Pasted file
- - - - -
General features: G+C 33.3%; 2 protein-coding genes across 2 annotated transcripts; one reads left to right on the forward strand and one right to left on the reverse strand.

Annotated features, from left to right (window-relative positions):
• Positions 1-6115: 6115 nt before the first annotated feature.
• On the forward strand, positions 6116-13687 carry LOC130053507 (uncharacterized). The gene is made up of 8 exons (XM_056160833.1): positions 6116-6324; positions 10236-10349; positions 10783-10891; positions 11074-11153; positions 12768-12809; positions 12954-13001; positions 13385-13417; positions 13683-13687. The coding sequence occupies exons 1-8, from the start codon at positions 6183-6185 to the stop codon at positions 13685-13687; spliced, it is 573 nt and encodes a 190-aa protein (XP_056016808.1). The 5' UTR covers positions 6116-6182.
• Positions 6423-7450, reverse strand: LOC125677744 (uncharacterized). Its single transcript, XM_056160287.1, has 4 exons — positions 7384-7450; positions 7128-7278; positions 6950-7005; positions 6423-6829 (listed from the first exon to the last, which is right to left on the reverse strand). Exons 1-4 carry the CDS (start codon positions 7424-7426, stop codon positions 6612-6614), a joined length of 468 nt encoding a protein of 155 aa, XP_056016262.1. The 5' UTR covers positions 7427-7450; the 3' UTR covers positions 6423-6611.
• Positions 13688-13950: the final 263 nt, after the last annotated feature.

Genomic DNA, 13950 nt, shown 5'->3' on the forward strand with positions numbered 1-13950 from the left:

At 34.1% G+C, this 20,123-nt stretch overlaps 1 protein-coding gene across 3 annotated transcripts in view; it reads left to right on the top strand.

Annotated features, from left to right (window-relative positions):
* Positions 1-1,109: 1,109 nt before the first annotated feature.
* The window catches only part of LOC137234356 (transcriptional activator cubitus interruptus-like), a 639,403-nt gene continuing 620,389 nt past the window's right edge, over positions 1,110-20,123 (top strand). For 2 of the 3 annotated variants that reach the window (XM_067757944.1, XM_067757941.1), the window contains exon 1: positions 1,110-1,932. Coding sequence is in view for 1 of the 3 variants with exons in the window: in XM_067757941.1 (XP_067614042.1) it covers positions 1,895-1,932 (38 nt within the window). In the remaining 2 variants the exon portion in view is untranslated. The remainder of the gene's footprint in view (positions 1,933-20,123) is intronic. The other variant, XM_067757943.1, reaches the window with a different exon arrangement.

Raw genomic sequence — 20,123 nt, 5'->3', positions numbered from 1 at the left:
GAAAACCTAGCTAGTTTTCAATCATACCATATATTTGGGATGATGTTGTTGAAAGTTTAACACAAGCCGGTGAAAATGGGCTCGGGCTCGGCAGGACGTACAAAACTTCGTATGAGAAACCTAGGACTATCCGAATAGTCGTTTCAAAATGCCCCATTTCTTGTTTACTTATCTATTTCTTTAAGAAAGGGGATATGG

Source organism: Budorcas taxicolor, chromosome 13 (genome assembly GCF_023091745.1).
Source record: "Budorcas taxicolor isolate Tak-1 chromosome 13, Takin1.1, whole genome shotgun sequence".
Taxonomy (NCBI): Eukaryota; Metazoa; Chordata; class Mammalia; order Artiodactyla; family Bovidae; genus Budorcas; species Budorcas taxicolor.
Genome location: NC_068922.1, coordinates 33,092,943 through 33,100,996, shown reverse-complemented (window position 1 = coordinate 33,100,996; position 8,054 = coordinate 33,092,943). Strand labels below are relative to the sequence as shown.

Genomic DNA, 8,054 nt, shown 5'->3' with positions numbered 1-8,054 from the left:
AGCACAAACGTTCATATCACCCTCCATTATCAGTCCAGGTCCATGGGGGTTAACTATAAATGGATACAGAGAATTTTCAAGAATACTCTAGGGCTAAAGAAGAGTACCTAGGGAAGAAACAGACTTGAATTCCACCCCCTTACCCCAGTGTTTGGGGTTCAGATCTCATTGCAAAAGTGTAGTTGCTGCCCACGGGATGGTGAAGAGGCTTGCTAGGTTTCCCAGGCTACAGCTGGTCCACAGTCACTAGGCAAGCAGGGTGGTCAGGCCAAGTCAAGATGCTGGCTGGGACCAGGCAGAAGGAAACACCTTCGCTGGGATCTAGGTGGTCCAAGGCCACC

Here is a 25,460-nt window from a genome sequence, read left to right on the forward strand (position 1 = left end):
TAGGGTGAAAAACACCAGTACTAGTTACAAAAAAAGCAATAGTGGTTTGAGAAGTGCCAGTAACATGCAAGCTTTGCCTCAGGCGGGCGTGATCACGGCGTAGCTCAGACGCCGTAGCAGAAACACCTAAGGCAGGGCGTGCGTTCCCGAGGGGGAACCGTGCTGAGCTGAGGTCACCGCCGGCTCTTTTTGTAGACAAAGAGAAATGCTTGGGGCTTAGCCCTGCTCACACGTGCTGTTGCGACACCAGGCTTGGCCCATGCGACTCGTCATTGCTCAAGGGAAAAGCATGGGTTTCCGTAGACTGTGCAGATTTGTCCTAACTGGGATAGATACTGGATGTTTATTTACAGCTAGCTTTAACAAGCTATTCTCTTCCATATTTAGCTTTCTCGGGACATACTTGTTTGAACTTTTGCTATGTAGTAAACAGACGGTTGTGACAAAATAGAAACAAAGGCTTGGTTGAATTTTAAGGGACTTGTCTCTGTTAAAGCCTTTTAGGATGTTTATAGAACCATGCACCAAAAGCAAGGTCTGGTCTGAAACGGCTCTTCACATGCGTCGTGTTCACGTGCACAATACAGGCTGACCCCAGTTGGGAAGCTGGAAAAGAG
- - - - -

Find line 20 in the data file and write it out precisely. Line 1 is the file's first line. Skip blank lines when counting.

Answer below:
Here is a 25,460-nt window from a genome sequence, read left to right on the forward strand (position 1 = left end):